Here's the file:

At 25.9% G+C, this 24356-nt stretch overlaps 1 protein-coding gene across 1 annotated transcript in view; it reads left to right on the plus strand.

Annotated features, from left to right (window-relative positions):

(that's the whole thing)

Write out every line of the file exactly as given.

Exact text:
At 25.9% G+C, this 24356-nt stretch overlaps 1 protein-coding gene across 1 annotated transcript in view; it reads left to right on the plus strand.

Annotated features, from left to right (window-relative positions):